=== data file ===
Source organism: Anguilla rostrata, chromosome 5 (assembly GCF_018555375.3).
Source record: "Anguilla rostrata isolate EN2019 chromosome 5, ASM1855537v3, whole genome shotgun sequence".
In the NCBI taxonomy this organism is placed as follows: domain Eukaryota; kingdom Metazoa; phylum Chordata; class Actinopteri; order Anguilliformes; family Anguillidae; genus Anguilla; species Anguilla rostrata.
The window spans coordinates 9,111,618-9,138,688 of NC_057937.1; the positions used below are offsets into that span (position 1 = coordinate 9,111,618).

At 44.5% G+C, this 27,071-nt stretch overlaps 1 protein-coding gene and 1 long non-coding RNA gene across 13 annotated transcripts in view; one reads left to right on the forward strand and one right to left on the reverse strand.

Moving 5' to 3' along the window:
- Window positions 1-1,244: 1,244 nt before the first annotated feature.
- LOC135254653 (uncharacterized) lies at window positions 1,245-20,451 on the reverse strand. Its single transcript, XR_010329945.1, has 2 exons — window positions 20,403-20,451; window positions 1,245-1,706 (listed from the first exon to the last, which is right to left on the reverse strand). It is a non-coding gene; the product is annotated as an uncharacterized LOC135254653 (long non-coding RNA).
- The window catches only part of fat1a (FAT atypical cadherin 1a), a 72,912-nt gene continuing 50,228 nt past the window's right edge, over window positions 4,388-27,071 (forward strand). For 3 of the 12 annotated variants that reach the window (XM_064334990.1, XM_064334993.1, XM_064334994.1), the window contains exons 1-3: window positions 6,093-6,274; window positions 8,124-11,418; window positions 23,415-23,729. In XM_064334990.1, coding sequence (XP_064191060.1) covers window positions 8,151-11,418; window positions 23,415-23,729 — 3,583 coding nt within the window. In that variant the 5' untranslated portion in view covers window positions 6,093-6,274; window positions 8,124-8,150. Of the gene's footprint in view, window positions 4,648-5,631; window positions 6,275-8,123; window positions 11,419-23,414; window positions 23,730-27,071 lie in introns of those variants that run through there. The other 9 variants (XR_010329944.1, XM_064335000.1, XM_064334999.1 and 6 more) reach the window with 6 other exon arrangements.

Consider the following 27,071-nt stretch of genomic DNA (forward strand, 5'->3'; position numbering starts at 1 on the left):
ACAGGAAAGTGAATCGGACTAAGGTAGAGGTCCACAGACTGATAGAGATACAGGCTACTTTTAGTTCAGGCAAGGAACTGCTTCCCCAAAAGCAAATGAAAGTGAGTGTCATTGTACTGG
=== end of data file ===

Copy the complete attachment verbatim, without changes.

Source organism: Anguilla rostrata, chromosome 5 (assembly GCF_018555375.3).
Source record: "Anguilla rostrata isolate EN2019 chromosome 5, ASM1855537v3, whole genome shotgun sequence".
In the NCBI taxonomy this organism is placed as follows: domain Eukaryota; kingdom Metazoa; phylum Chordata; class Actinopteri; order Anguilliformes; family Anguillidae; genus Anguilla; species Anguilla rostrata.
The window spans coordinates 9,111,618-9,138,688 of NC_057937.1; the positions used below are offsets into that span (position 1 = coordinate 9,111,618).

At 44.5% G+C, this 27,071-nt stretch overlaps 1 protein-coding gene and 1 long non-coding RNA gene across 13 annotated transcripts in view; one reads left to right on the forward strand and one right to left on the reverse strand.

Moving 5' to 3' along the window:
- Window positions 1-1,244: 1,244 nt before the first annotated feature.
- LOC135254653 (uncharacterized) lies at window positions 1,245-20,451 on the reverse strand. Its single transcript, XR_010329945.1, has 2 exons — window positions 20,403-20,451; window positions 1,245-1,706 (listed from the first exon to the last, which is right to left on the reverse strand). It is a non-coding gene; the product is annotated as an uncharacterized LOC135254653 (long non-coding RNA).
- The window catches only part of fat1a (FAT atypical cadherin 1a), a 72,912-nt gene continuing 50,228 nt past the window's right edge, over window positions 4,388-27,071 (forward strand). For 3 of the 12 annotated variants that reach the window (XM_064334990.1, XM_064334993.1, XM_064334994.1), the window contains exons 1-3: window positions 6,093-6,274; window positions 8,124-11,418; window positions 23,415-23,729. In XM_064334990.1, coding sequence (XP_064191060.1) covers window positions 8,151-11,418; window positions 23,415-23,729 — 3,583 coding nt within the window. In that variant the 5' untranslated portion in view covers window positions 6,093-6,274; window positions 8,124-8,150. Of the gene's footprint in view, window positions 4,648-5,631; window positions 6,275-8,123; window positions 11,419-23,414; window positions 23,730-27,071 lie in introns of those variants that run through there. The other 9 variants (XR_010329944.1, XM_064335000.1, XM_064334999.1 and 6 more) reach the window with 6 other exon arrangements.

Consider the following 27,071-nt stretch of genomic DNA (forward strand, 5'->3'; position numbering starts at 1 on the left):
ACAGGAAAGTGAATCGGACTAAGGTAGAGGTCCACAGACTGATAGAGATACAGGCTACTTTTAGTTCAGGCAAGGAACTGCTTCCCCAAAAGCAAATGAAAGTGAGTGTCATTGTACTGG